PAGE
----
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4.4: Which Layer is Which?

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    It is essential that you know whether the aqueous layer is above or below the organic layer in the separatory funnel, as it dictates which layer is kept and which is eventually discarded. Two immiscible solvents will stack atop one another based on differences in density. The solution with the lower density will rest on top, and the denser solution will rest on the bottom.

    Most non-halogenated organic solvents have densities less than 1 g/mL, so will float atop an aqueous solution (if they are immiscible). A notable exception is that halogenated solvents are denser than water (have densities greater than 1 g/mL), and so will instead sink below aqueous solutions (Table 4.1 and Figure 4.8).

    Two containers showing effects of density. Left container: clear solution labelled "diethyl ether" on top of aqueous solution. Right container: aqueous solution on top of clear solution labelled "dichloromethane".
    Figure 4.8: Relative position of aqueous and organic layers. Most organic solvents like diethyl ether are on top, except for halogenated solvents like dicholoromethane, which are typically on bottom.
    Table 4.1: Density of common solvents at room temperature.
    Solvent Density (g/mL)
    Pentane 0.626
    Petroleum Ether (mixture of C5 - C6 hydrocarbons) 0.653
    Hexanes (mixture of 6 hydrocarbons) 0.655
    Diethyl ether 0.713
    Ethyl acetate 0.902
    Water 0.998
    Dicholoromethane (CH2Cl2) 1.33
    Chloroform (CHCl3) 1.49

    Many solutions used in separatory funnels are fairly dilute, so the density of the solution is approximately the same as the density of the solvent. For example, if mixing diethyl ether and a \(10\% \: \ce{NaOH} \left( aq \right)\) solution in a separatory funnel, knowledge of the exact density of the \(10\% \: \ce{NaOH}\) solution is not necessary. A \(10\% \: \ce{NaOH} \left( aq \right)\) solution is \(90\%\) water (by mass), meaning the density should be fairly close to the density of water (approximately \(1 \: \text{g/mL}\)). The actual density of a \(10\% \: \ce{NaOH} \left( aq \right)\) solution is \(1.1089 \: \text{g/mL}\), a value only slightly greater than the density of water. The diethyl ether will be the top layer in this situation.

    There are times, however, when so may solute particles are dissolved that a solution's density is much greater than the solvent density. For example, a saturated \(\ce{NaCl} \left( aq \right)\) solution has a density around \(1.2 \: \text{g/mL}\) (significantly greater than the density of water), and can cause separation problems with solvents of similar densities like dichloromethane.

    How to Determine the Aqueous Layer

    Solvent densities may be used to predict which layer is organic and which is aqueous in a separatory funnel, but there are other methods that can be useful in this determination. If unsure which layer is aqueous and which layer is organic, do one of the following things:

    1. Add a bit of water from a squirt bottle to the separatory funnel (Figure 4.9a) and watch where the water droplets go.

      If the top layer is aqueous, the water droplets should mix with the top layer, and they will look as if they disappear. If the bottom layer is aqueous, the water droplets will fall through the top layer to mix with the bottom layer (as indicated by an arrow in Figure 4.9b+c). If it is difficult to track where the water droplets go, also keep track of the volume of the layers: whichever layer increases with the addition of water is the aqueous layer.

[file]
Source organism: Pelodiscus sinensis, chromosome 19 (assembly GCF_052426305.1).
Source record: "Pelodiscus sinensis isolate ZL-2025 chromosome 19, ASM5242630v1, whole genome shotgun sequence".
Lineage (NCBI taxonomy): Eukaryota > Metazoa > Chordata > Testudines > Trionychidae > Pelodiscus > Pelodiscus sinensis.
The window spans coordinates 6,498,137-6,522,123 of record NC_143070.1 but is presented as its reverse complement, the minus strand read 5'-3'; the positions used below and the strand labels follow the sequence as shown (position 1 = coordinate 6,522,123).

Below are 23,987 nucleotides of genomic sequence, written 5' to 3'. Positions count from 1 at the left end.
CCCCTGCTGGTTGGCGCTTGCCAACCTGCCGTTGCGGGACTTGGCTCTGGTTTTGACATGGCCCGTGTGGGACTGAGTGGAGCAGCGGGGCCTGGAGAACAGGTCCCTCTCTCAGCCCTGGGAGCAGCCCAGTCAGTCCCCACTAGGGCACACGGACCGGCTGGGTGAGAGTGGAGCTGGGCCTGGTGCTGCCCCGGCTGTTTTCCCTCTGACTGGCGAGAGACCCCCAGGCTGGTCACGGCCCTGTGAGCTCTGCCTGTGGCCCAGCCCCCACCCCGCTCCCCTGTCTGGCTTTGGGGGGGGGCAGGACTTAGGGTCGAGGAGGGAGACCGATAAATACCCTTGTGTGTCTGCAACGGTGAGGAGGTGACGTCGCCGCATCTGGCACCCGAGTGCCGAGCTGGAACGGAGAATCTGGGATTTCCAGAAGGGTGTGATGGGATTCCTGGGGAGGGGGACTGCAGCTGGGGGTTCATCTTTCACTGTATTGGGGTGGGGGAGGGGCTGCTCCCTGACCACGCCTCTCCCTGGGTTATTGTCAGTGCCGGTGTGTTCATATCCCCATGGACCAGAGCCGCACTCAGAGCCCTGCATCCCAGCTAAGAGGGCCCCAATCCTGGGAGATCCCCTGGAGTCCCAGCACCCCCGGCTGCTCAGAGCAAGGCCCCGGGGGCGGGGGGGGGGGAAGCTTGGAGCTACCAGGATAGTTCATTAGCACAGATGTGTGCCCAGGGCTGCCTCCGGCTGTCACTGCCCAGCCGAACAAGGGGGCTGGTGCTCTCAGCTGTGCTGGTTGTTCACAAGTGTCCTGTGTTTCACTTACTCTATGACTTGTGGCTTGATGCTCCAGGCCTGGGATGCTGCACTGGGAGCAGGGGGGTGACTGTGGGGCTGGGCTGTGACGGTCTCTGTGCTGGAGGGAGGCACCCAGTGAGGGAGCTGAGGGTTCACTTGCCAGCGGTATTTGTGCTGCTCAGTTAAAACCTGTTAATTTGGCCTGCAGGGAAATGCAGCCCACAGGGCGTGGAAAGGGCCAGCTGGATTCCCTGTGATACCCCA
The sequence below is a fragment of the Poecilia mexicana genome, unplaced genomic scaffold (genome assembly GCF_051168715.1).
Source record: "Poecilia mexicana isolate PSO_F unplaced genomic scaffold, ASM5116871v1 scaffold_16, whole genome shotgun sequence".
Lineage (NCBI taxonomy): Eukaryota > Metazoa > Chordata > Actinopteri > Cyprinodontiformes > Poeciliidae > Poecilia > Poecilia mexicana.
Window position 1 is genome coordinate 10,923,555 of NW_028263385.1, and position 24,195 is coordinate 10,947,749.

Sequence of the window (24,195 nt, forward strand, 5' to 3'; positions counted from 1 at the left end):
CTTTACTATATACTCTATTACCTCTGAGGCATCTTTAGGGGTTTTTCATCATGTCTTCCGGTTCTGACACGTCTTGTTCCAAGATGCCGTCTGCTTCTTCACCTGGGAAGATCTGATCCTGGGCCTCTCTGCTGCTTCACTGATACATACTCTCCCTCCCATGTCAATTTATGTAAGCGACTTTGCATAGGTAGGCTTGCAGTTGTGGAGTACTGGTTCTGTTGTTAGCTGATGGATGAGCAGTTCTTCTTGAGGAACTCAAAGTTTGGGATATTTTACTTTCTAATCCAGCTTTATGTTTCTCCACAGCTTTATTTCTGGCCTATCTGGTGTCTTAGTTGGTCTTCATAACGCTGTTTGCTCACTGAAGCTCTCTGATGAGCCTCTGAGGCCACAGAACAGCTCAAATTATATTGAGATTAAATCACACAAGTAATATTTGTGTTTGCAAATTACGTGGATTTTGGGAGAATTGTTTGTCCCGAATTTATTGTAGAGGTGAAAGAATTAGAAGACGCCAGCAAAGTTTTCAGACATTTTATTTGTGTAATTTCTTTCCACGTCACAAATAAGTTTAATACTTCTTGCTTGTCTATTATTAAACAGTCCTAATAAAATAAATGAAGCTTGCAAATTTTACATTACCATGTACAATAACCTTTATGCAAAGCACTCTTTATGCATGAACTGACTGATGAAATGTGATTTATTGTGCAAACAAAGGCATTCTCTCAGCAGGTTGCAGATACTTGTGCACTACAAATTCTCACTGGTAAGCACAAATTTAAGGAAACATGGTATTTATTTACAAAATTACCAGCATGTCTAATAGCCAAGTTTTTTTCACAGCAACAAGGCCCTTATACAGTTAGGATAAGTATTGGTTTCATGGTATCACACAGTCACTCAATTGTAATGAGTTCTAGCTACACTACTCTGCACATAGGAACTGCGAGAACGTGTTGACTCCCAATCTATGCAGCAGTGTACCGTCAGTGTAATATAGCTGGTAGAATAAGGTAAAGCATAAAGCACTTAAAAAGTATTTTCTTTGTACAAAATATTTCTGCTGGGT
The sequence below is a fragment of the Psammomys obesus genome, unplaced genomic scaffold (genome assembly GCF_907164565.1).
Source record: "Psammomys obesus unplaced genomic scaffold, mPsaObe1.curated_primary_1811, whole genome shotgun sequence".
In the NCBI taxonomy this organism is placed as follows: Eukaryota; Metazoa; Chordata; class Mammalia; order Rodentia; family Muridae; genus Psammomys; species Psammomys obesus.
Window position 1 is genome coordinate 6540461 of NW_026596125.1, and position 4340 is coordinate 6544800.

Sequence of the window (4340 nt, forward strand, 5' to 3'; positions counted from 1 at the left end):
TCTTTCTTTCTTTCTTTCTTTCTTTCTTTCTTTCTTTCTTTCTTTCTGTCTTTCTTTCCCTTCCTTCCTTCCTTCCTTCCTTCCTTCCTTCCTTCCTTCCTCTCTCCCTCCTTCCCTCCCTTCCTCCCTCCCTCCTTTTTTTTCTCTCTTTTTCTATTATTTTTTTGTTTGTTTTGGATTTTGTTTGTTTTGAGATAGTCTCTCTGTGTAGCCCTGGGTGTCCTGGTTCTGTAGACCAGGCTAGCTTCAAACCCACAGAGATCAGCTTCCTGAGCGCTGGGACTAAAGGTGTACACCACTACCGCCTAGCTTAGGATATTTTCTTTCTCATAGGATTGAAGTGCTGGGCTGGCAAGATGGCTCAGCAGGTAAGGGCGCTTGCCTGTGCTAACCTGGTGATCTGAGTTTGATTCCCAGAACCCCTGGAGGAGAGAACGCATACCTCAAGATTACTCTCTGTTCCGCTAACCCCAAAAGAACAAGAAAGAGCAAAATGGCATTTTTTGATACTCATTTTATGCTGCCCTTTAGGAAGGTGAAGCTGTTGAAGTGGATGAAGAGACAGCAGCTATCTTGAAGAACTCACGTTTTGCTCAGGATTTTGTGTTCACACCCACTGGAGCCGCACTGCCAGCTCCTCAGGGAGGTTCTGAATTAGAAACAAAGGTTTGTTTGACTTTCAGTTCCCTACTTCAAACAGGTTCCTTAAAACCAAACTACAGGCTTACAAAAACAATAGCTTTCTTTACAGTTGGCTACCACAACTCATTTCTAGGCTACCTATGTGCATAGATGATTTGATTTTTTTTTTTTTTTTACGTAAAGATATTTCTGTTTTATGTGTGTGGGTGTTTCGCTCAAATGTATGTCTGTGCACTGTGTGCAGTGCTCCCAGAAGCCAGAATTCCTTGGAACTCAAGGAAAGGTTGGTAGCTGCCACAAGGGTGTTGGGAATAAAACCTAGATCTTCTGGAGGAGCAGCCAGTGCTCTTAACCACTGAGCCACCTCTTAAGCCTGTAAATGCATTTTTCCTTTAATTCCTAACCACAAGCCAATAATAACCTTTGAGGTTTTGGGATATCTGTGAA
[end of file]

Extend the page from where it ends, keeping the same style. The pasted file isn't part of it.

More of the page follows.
Sequence of images labelled A, B, and C. A: dropper held over a container holding green liquid. B: container now has both green liquid and a clear liquid layer above it. Arrow points to clear liquid layer. C: different container with orange liquid and a clear liquid layer.
    Figure 4.9: a) Adding water from a squirt bottle to determine which layer is aqueous, b) Water colored with green food dye is dropped into the funnel and falls to the bottom layer (aqueous), c) Water falling to the bottom layer, as indicated by the arrow.
    1. Consider relative volumes of aqueous and organic solvents, based on quantities used in the experiment.

      Figure 4.10a shows a \(125 \: \text{mL}\) separatory funnel containing \(10 \: \text{mL}\) hexane and \(100 \: \text{mL}\) water (tinted with blue dye). If these were the quantities used in an experiment, the aqueous layer would have to be the lower layer as it is so much larger. Although unequivocal in this case, it is important to know that the odd shape of the separatory funnel may cause you to misjudge volumes. A separatory funnel with equal volumes of aqueous and organic layers is shown in Figure 4.10b, although the layers rise to different heights in the funnel.
     Sequence labelled A and B. A: container with blue liquid and thin layer of clear liquid above it. B: container with dark blue liquid and wider layer of clear liquid above it.
    Figure 4.10: a) \(10 \: \text{mL}\) organic solvent (hexanes) with \(100 \: \text{mL}\) water (colored with blue dye) in a \(125 \: \text{mL}\) separatory funnel, b) \(40 \: \text{mL}\) each of organic solvent (ethyl acetate), and water (colored with blue dye).

    \(^1\)The solvents listed in Table 4.1 are pure compounds except for petroleum ether and hexanes. "Petroleum Ether" contains pentane, 2-methylbutane, 2,2-dimethylpropane, n-hexane, 2-methylpentane, 3-methylpentane, 2,2-dimethylbutane, and 2,3-dimethylbutane. "Hexanes" contains 2-methylpentane, 3-methylpentane, n-hexane, and methylcyclopentane.


    4.4: Which Layer is Which? is shared under a CC BY-NC-ND 4.0 license and was authored, remixed, and/or curated by Lisa Nichols via source content that was edited to conform to the style and standards of the LibreTexts platform; a detailed edit history is available upon request.